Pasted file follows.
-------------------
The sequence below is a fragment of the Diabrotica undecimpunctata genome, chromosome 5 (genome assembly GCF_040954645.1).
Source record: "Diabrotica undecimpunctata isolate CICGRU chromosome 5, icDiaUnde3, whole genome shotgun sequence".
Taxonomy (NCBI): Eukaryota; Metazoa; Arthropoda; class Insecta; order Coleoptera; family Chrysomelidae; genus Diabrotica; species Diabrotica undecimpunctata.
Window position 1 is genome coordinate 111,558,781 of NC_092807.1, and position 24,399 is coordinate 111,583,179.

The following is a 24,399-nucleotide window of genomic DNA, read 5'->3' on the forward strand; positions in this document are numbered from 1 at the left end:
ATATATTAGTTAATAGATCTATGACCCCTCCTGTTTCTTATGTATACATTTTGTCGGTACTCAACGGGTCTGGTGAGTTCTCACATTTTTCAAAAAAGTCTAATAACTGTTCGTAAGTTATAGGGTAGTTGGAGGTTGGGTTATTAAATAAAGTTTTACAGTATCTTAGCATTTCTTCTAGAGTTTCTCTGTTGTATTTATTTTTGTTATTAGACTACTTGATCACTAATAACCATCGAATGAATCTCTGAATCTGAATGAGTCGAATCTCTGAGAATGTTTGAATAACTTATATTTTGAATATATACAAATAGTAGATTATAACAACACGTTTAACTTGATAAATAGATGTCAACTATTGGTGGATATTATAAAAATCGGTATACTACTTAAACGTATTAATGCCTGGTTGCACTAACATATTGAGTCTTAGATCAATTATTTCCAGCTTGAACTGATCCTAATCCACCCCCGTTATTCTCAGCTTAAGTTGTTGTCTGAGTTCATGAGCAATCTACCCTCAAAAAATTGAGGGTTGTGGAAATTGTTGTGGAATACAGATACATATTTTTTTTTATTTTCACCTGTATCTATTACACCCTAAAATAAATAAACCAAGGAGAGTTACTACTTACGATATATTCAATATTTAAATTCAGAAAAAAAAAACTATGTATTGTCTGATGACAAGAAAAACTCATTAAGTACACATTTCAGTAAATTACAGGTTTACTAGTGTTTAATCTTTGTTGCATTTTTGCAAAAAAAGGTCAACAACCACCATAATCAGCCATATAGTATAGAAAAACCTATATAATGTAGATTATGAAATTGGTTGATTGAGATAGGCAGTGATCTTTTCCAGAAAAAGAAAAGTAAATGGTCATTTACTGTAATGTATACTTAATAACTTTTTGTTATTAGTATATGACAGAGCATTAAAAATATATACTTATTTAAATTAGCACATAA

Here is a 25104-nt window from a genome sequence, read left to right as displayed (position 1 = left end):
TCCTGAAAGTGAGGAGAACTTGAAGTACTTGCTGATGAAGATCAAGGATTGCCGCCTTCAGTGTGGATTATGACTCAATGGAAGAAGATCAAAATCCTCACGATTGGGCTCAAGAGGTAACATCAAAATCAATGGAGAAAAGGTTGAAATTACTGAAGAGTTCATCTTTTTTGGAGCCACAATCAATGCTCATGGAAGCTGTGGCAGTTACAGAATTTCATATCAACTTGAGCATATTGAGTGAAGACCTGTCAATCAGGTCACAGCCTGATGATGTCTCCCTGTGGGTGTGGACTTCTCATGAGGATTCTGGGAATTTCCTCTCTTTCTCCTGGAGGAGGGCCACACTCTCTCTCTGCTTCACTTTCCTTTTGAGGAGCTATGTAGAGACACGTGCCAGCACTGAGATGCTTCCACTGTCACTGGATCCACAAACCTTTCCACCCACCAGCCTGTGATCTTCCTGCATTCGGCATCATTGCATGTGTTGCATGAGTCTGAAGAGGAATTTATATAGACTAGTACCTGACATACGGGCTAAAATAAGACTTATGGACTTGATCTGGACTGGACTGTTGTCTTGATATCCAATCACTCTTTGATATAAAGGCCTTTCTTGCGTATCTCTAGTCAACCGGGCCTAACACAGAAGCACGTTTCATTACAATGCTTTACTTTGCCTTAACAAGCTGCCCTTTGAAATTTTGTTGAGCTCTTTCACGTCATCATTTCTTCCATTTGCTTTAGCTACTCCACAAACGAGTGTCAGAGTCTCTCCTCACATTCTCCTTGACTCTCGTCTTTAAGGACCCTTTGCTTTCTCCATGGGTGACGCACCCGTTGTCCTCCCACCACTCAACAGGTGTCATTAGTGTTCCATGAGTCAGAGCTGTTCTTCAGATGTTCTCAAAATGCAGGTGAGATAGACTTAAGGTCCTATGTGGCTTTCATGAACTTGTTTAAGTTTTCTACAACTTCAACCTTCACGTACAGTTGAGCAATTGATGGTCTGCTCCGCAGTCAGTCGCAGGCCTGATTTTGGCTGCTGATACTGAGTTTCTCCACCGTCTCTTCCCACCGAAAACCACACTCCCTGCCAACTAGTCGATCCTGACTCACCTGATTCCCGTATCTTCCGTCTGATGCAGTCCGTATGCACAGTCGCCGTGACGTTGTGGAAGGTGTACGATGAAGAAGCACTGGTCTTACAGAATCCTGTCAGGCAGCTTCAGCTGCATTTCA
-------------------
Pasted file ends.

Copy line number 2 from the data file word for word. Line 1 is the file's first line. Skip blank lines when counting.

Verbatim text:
Source record: "Diabrotica undecimpunctata isolate CICGRU chromosome 5, icDiaUnde3, whole genome shotgun sequence".